Maschenko E.N., Gablina S.S., Tesakov A.S., Simakova A.N. 2006. The Sevsk woolly mammoth (Mammuthus primigenius) site in Russia: Taphonomic, biological and behavioral interpretations. Quaternary International, vols. 142-143, pp. 147-165.

Abstract. Excavations at Sevsk, Bryansk Region, Russia, by the Paleontological Institute of the Russian Academy of Sciences in 1988–1991 recovered 3800 bones of woolly mammoth (Mammuthus primigenius Blum.) representing a minimum of 33 individuals. The locality is one of the largest naturally occurring deposits of mammoth remains in Europe and is inferred to be a catastrophic death assemblage. The material includes five skeletons of juvenile mammoths, from 1 month to 6 or 7 years of age, as well as partial skeletons and isolated bones of adult individuals. A femur and humerus of an approximately 10–12-month-old fetus are also among the finds. Morphological features suggest that the Sevsk mammoths belonged to one family group; the age structure and sexual composition of the assemblage do not differ significantly from that of a family group of Modern African elephants. In contrast to other localities in Siberia and central Russia, relatively more (about 45% of individuals) prepubertal animals are preserved at Sevsk. Radiocarbon dates indicate that the mammoths died about 14,000 years ago. Data from diatoms, pollen and rodents, as well as archeological evidence, corroborate this age, and provide the basis for a paleoenvironmental reconstruction at the end of the Valdaian Glaciation in western Russia.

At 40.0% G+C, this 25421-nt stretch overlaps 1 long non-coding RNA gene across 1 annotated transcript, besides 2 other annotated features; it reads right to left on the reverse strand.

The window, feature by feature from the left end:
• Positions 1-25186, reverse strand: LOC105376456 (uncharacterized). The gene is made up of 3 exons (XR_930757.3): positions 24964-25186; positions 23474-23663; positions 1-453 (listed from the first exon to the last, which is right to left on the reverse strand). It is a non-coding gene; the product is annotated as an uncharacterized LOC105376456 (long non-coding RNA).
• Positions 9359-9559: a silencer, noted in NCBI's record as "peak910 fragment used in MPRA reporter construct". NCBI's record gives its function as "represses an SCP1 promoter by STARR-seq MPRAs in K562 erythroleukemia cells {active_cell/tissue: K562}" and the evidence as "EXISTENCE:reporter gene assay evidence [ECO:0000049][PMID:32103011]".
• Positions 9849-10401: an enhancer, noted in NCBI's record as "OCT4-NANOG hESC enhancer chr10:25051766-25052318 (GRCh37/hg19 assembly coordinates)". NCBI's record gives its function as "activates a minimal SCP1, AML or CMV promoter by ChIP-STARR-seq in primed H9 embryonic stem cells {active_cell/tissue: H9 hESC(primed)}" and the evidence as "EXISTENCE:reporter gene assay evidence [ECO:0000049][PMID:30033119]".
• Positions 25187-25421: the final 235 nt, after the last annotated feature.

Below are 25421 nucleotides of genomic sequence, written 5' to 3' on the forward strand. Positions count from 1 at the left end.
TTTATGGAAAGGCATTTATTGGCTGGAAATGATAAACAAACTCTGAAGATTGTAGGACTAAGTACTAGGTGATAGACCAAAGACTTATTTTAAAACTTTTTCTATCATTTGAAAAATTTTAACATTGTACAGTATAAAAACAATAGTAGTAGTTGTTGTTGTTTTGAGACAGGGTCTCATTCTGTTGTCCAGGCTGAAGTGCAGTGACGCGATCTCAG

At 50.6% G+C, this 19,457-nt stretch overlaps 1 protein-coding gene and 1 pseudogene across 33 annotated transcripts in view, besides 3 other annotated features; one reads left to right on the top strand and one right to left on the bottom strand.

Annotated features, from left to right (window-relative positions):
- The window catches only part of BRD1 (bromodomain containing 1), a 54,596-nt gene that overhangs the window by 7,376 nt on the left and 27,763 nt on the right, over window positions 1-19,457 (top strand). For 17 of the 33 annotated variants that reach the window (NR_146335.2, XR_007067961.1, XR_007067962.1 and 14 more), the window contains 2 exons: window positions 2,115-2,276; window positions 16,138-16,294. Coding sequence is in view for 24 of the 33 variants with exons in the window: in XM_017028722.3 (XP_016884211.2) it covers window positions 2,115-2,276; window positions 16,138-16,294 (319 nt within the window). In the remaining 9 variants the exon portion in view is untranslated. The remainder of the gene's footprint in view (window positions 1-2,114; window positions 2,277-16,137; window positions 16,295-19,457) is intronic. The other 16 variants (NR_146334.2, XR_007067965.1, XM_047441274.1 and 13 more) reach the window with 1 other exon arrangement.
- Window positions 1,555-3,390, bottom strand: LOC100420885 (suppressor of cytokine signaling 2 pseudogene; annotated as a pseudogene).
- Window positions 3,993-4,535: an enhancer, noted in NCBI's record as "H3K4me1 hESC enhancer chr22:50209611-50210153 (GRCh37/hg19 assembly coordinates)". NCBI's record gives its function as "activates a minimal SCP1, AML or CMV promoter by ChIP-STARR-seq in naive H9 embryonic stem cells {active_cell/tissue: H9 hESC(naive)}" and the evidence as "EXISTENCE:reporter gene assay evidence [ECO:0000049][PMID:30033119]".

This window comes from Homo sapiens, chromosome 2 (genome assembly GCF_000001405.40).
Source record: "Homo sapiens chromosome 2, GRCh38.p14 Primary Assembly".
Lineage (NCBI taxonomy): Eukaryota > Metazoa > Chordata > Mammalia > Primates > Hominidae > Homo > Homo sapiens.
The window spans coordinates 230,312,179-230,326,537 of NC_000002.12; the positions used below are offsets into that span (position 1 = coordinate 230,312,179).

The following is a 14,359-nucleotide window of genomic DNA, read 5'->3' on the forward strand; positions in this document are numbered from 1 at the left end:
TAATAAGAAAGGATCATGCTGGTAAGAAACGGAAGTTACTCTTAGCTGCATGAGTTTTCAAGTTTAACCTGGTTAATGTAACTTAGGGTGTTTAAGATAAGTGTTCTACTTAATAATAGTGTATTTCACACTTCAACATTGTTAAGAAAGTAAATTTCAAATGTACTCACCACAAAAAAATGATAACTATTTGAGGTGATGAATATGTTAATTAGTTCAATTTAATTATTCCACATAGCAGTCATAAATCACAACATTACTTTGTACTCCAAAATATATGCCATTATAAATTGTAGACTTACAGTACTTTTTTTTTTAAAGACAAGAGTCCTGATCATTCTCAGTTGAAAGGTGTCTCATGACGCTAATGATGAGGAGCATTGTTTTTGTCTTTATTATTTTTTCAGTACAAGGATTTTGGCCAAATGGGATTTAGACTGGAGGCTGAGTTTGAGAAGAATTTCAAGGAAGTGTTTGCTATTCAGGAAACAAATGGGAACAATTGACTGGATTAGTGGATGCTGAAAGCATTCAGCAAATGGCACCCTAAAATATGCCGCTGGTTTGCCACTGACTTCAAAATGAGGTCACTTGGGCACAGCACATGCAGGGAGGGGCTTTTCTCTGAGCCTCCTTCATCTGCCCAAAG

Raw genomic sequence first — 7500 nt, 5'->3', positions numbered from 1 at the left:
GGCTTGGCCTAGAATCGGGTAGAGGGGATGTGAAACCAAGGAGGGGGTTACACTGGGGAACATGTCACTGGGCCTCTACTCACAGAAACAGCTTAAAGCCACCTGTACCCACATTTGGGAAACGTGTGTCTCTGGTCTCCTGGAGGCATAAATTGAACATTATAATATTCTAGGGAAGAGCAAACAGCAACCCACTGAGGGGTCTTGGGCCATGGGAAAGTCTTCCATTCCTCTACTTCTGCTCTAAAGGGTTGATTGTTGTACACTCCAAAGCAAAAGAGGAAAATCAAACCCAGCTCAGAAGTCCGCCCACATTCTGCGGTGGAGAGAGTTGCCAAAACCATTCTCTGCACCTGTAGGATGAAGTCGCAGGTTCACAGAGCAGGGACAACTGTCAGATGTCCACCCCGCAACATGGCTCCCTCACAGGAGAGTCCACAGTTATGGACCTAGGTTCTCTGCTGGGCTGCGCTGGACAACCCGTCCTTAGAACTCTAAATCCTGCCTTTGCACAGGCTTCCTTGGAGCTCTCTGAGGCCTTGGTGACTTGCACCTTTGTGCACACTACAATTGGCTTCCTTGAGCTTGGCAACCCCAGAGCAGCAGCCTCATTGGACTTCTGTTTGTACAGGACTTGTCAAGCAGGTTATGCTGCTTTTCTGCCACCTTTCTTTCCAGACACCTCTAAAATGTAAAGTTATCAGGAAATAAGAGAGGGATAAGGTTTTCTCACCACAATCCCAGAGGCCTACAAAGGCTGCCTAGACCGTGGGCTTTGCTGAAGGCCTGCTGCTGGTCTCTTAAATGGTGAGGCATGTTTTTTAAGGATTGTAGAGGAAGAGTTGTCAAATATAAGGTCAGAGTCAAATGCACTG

Rossina V.V., Kruskop S.V., Tesakov A.S., Titov V.V. 2006. The first record of Late Miocene bat from European Russia. Acta zoologica cracoviensia, vol. 49A, nos. 1-2, pp. 125-133.